For almost a week, the world has watched in horror as Japan has dealt with the effects of both a magnitude 9.0 earthquake, and a large tsunami that struck shortly afterward.A tsunami can occur in any large body of water. That leaves the question: could one happen here?Dr. Alexander Gates serves as the chair of the Department of Earth and Environmental Sciences at Rutgers-Newark, and is co-author of the book, "Encyclopedia of Earthquakes and Volcanoes New Edition." He explains that tsunamis can form almost anywhere under the right circumstances.
Giant wave could threaten US
The wave would sweep up to 20 km inland
in the Atlantic could unleash a giant wave of water that would swamp the Caribbean and much of the eastern seaboard of the United States, a scientist has claimed.
Dr Simon Day, of the Benfield Greig Hazard Research Centre at University College London, UK, believes one flank of the Cumbre Vieja volcano on the island of La Palma, in the Canaries archipelago, is unstable and could plunge into the ocean.
The wall of water would weaken as it crossed the ocean, but would still be 40-50 metres (130-160 feet) high by the time it hit land. The surge would create havoc in North America as much as 20 kilometres (12 miles) inland.
"This event would be so huge that it would affect not only the people on the island but people way over on the other side of the Atlantic Ocean - people who've never heard of La Palma."
His latest work on the subject has been published in the Journal of Volcanology and Geothermal Research.
On the back of this work, the Geological Society of London is to write to the UK science minister, Lord Sainsbury, to make him aware of the dangers posed by so-called mega-tsunami in the Atlantic.
should take the issue as seriously as the has the threat from asteroid strikes.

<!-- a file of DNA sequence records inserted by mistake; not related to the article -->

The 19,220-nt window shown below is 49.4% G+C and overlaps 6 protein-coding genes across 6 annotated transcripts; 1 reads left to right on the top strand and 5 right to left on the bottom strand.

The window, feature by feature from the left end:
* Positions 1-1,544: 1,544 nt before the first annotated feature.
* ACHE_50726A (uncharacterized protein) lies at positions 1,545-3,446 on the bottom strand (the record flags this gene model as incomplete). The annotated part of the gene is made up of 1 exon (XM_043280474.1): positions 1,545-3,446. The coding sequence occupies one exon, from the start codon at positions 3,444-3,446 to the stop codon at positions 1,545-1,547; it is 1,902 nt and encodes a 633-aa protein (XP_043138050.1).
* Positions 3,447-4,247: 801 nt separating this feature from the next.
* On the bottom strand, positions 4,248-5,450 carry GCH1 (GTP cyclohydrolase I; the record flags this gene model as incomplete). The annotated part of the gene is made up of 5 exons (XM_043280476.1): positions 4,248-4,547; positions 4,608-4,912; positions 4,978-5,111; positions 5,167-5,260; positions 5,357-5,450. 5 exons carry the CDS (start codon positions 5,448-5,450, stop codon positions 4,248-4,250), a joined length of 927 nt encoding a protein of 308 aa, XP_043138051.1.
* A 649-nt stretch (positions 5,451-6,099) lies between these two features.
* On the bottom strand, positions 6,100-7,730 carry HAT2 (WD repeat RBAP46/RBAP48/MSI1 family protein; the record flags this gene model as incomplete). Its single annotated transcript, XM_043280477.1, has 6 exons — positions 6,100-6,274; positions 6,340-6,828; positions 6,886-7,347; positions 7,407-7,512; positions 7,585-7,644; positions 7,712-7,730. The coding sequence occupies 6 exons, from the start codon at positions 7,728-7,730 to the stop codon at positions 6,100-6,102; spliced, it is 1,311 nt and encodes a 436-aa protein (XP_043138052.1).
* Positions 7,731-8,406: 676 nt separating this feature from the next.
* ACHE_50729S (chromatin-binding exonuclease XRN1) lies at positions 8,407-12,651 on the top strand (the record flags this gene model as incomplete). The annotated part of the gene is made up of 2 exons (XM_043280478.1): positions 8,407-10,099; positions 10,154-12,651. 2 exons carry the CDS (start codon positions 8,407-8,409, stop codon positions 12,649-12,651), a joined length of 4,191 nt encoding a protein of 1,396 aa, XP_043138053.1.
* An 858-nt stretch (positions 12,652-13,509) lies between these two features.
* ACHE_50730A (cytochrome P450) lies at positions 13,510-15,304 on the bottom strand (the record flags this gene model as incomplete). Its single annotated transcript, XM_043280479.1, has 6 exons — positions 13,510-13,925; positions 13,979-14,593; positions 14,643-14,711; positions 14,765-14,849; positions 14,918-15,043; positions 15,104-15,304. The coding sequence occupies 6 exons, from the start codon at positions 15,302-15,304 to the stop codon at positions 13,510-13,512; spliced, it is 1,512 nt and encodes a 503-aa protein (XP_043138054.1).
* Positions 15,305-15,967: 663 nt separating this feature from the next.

have known of the destructive power of tsunami - huge tidal waves - for many centuries. As recently as 1998, over 2,000 people were killed by a large wave hitting the coast of Papua New Guinea.
This was caused by an offshore earthquake. But researchers believe far bigger phenomena can be created by giant landslides.
The largest wave in recorded history, witnessed in Alaska in 1958, was caused by the collapse of a towering cliff at Letuya Bay. The resulting wave was higher than any skyscraper on Earth and gouged out soil and trees to a height of 500 metres (1,640) feet) above sea level.
Geological studies have found evidence of giant landslides elsewhere in the world such as Hawaii, the Cape Verde Islands and Réunion in the Indian Ocean.
Dr Day has identified dozens of volcanic vents in the Cumbre Vieja volcano that have been formed by successive eruptions over the past 100,000 years.
He thinks water trapped between dykes of impermeable rock could create pressures that eventually lead to the western flank of the mountain falling away during some future eruption.
Dr Simon Day: This would be a huge event
"If the Cumbre Vieja were to collapse as one single block, it would lead to a giant mega-tsunami with an initial wave height of 650 metres.
It would have a wavelength of 30 to 40 kilometres (18 to 25 miles) travelling westwards across the Atlantic at speeds up to 720 km/h (450 mph) towards America."
researchers caution that such a catastrophe may not occur for many decades.
"There could be five more summit eruptions of the Cumbre Vieja before the western flank collapses,"
Professor Bill McGuire, of the Benfield Greig Hazard Research Centre.
"There could be 10 or there could be 20 - we simply don't know. But put it this way: if I was living in Miami or New York and I heard that the Cumbre Vieja was erupting, I would keep a very close eye on the news."
Three Hundred Thousand people
The Death toll has surpassed 297,000
have been killed across southern Asia in massive sea surges triggered by the strongest quake in the world for 40 years. About 1,000 km of the Andaman thrust , or faultline, broke. The 9.0 magnitude quake struck 25km under the sea near Aceh in the north Indonesia island of Sumatra, generating a 5 -10 meter wall of water that sped, at speeds of 500kmh, across thousands of kilometres of sea. The quake struck at 7;59AM, (00.59 a.m GMT) 26th December, with the tsunamis reaching as far as Africa. This disaster came only days after another massive (8.1) quake occurred 400km offshore of the Macquarie Islands Antarctica, on the 24th. In that quake, there were no tsunamis, or large tidal waves, because the quake moved horizontally rather than vertically. for more videos
5 million people were directly affected.
A strong earthquake,
Cumbre Vieja (Spanish: Old Summit) is an active volcanic ridge on the volcanic ocean island of Isla de La Palma in the Canary Islands.This ridge trends in an approximate north-south direction and covers the southern third of the island. It is lined by several volcanic craters.